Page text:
The effect of probiotics as a starter culture for producing yogurt
Jegal, SungHoo (author)
School of Health Sciences (author)
© SungHoo Jegal 2019. All rights reserved. No part of this work covered by the copyright heron may be reproduced or used in any form or by any means – graphics, electronic, or mechanical including photocopying, taping, or information storage and retrieval systems – without written permission of the author.
Background: Many comprising studies showed that probiotics can manifest antimicrobial activity. Due to positive health effects of probiotics, they have been added in a fermentation of various foods to increase the nutrient content and to improve the quality of the foods. Furthermore, probiotics are used as a starter culture for several fermented foods like a yogurt. Probiotics may contain strains that are capable of initiating fermentation of the foods, however, a safety of the foods is not certain. Therefore, the study is done to analyze use of probiotics as a starter culture for a yogurt. Methods: The study was designed to analyze the pH pattern of three different yogurt groups (control, commercial starter culture, and probiotics). Each group had three samples that were made using Dairyland 2% milk and corresponding cultures. The control group samples were not inoculated with any culture. The commercial starter culture group samples were inoculated with Yogourtmet Freeze-Dried Starter and the probiotics group samples were inoculated with probiotic capsule, Jamieson 10 Billion Probiotic. The samples were incubated for 7 hours and every 45 minutes the pH was measured using Hanna Professional Portable Yogurt pH Meter. Results: The statistical analysis of the pH measurement showed significant different between the control groups and other two groups. The control group samples pH decreased a bit, but it was not enough to turn the samples to a yogurt. The pH pattern of the commercial group samples showed rapid decrease in pH after 180 minutes and the average pH of the last reading was 4.10. The pH of the probiotics group samples decreased linearly, and the average pH of the last reading was 4.58. Conclusions: The commercial starter culture and the probiotics group samples initiated fermentation and enough acidification occurred to decrease the pH below 4.6. With 7 hours of incubation period, the probiotics group samples just met the pH that makes the yogurt safe to consume. Therefore, the use of the probiotics as a starter culture for producing yogurt can be suggested with adequate incubation period.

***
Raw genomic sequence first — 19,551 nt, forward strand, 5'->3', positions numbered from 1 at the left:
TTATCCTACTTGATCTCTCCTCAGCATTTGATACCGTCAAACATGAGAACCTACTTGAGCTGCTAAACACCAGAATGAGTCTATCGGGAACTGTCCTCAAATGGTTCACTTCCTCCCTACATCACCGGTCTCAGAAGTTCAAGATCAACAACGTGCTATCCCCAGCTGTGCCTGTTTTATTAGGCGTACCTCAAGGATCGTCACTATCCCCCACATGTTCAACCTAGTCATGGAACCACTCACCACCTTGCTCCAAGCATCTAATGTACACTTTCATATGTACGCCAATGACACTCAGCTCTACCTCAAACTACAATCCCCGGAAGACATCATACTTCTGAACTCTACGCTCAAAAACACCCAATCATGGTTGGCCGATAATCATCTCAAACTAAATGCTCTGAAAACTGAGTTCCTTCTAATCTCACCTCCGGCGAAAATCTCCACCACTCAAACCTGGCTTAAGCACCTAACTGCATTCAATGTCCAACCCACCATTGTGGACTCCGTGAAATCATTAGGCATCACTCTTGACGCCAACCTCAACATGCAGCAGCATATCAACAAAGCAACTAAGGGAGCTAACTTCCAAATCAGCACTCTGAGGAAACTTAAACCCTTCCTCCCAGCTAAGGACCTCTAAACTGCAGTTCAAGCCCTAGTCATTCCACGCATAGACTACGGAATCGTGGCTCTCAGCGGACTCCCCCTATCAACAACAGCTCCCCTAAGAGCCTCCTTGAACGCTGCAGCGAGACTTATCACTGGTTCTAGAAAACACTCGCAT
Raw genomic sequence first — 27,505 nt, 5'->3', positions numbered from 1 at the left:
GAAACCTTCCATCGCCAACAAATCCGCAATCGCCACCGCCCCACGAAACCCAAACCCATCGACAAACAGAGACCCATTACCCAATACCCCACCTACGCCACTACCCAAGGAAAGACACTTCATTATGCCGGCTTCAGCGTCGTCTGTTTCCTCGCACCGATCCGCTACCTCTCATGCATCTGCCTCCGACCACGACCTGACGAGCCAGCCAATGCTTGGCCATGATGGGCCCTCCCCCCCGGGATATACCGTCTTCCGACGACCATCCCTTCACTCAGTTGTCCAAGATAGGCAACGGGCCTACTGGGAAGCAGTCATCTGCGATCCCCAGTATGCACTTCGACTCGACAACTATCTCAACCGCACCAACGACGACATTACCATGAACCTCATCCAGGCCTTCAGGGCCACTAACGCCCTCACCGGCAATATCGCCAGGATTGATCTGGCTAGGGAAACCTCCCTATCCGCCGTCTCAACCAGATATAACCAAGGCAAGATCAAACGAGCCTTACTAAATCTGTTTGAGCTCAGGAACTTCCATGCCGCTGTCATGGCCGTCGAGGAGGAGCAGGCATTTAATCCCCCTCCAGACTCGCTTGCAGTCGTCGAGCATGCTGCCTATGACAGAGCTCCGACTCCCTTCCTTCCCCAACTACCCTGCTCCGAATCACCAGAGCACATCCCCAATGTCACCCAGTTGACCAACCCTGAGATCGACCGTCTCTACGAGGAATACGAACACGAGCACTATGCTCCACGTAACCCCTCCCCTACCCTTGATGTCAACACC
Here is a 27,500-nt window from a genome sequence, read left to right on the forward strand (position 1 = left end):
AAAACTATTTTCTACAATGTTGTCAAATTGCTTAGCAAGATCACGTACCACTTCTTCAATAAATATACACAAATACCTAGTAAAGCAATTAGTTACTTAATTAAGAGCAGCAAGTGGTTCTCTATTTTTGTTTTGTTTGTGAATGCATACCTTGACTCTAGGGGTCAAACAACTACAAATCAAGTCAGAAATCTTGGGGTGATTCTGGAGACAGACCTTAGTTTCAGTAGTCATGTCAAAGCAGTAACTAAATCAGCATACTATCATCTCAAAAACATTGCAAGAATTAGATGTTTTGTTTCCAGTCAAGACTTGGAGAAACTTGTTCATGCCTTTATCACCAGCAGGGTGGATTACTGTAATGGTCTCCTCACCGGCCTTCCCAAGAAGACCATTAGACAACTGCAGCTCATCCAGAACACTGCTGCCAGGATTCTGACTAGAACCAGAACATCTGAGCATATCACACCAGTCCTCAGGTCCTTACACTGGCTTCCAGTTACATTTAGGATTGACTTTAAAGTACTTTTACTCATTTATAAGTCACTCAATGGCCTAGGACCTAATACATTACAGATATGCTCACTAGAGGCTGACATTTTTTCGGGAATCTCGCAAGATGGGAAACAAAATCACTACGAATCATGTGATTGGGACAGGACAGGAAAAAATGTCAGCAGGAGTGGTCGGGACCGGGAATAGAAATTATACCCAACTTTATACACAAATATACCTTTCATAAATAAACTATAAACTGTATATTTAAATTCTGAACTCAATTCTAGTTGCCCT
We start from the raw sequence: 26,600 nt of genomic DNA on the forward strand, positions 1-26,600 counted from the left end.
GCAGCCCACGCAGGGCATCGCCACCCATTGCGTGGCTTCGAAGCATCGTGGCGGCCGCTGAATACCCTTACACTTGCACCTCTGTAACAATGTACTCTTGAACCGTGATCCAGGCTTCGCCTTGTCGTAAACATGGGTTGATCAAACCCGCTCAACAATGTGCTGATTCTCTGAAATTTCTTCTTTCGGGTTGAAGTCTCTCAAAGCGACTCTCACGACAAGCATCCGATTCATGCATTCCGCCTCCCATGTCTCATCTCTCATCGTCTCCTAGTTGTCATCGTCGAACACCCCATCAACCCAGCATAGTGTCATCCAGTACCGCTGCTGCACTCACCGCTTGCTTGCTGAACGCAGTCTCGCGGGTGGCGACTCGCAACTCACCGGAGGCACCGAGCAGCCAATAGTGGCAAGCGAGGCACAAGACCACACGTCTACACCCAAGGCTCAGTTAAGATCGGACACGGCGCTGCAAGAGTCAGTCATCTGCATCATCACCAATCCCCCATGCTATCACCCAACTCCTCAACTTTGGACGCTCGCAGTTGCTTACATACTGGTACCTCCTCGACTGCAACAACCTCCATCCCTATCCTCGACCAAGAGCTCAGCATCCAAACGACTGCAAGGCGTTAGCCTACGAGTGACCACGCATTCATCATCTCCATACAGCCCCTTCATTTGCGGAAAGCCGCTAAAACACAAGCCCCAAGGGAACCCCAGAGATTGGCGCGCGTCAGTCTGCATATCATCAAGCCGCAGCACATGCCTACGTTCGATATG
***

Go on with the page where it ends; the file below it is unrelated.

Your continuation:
Project submitted in partial fulfillment of the requirement for the degree of Bachelor of Technology in Environmental Health, British Columbia Institute of Technology, 2019.